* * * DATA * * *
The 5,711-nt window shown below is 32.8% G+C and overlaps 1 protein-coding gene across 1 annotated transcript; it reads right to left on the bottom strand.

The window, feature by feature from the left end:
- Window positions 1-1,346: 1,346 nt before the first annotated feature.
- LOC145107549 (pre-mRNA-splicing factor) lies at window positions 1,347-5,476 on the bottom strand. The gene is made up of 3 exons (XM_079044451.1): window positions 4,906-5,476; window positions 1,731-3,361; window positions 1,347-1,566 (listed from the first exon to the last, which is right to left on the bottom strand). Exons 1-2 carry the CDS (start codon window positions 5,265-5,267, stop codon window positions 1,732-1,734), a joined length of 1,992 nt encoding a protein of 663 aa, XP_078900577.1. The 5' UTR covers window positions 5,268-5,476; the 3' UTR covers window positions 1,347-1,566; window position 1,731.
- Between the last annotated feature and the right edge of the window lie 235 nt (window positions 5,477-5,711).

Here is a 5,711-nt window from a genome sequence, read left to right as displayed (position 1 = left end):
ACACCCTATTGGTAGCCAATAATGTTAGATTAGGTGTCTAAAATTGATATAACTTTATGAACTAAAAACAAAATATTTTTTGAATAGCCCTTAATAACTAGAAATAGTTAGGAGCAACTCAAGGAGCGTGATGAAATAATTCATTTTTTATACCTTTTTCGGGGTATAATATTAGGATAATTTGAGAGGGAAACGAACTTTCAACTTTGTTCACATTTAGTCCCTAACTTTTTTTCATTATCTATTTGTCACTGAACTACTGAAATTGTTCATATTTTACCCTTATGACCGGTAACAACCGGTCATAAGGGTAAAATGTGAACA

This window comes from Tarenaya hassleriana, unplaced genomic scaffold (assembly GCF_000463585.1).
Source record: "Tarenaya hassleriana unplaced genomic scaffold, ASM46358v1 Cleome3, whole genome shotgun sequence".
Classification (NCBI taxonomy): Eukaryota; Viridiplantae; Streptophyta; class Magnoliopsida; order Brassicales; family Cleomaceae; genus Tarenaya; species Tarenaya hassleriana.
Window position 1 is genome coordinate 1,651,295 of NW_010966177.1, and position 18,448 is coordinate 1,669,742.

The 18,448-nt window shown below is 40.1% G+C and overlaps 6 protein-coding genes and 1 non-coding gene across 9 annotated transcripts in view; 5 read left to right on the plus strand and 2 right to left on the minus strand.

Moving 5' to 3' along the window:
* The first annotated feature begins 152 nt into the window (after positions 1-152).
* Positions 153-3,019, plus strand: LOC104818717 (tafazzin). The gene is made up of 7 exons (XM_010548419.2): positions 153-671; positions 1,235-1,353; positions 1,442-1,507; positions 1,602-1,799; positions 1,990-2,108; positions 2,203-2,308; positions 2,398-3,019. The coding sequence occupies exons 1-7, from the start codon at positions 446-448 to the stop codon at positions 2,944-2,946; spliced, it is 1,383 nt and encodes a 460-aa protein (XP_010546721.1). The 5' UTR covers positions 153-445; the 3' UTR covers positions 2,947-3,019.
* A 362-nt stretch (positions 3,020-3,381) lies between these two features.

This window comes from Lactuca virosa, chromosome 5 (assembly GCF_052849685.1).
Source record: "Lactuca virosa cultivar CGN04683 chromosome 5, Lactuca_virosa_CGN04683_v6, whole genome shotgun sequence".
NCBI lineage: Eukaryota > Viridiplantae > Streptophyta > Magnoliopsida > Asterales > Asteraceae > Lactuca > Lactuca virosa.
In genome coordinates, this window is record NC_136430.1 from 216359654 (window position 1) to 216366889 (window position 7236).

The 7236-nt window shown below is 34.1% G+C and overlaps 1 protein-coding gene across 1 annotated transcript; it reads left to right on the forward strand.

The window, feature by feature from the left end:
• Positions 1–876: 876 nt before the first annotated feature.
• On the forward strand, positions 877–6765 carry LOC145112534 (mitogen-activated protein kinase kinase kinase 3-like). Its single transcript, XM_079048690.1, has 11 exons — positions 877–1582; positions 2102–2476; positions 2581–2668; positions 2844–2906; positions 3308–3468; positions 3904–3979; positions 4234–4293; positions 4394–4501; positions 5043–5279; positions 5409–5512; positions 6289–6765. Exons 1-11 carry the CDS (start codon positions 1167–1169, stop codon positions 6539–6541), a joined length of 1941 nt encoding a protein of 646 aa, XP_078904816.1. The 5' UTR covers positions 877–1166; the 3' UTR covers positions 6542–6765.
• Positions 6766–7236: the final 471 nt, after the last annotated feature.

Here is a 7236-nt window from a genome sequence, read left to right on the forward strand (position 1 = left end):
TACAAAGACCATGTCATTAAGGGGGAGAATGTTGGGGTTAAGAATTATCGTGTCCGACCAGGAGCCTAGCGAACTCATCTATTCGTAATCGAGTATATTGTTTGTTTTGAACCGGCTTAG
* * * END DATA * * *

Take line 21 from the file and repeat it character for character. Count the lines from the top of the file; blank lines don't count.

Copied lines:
The 7236-nt window shown below is 34.1% G+C and overlaps 1 protein-coding gene across 1 annotated transcript; it reads left to right on the forward strand.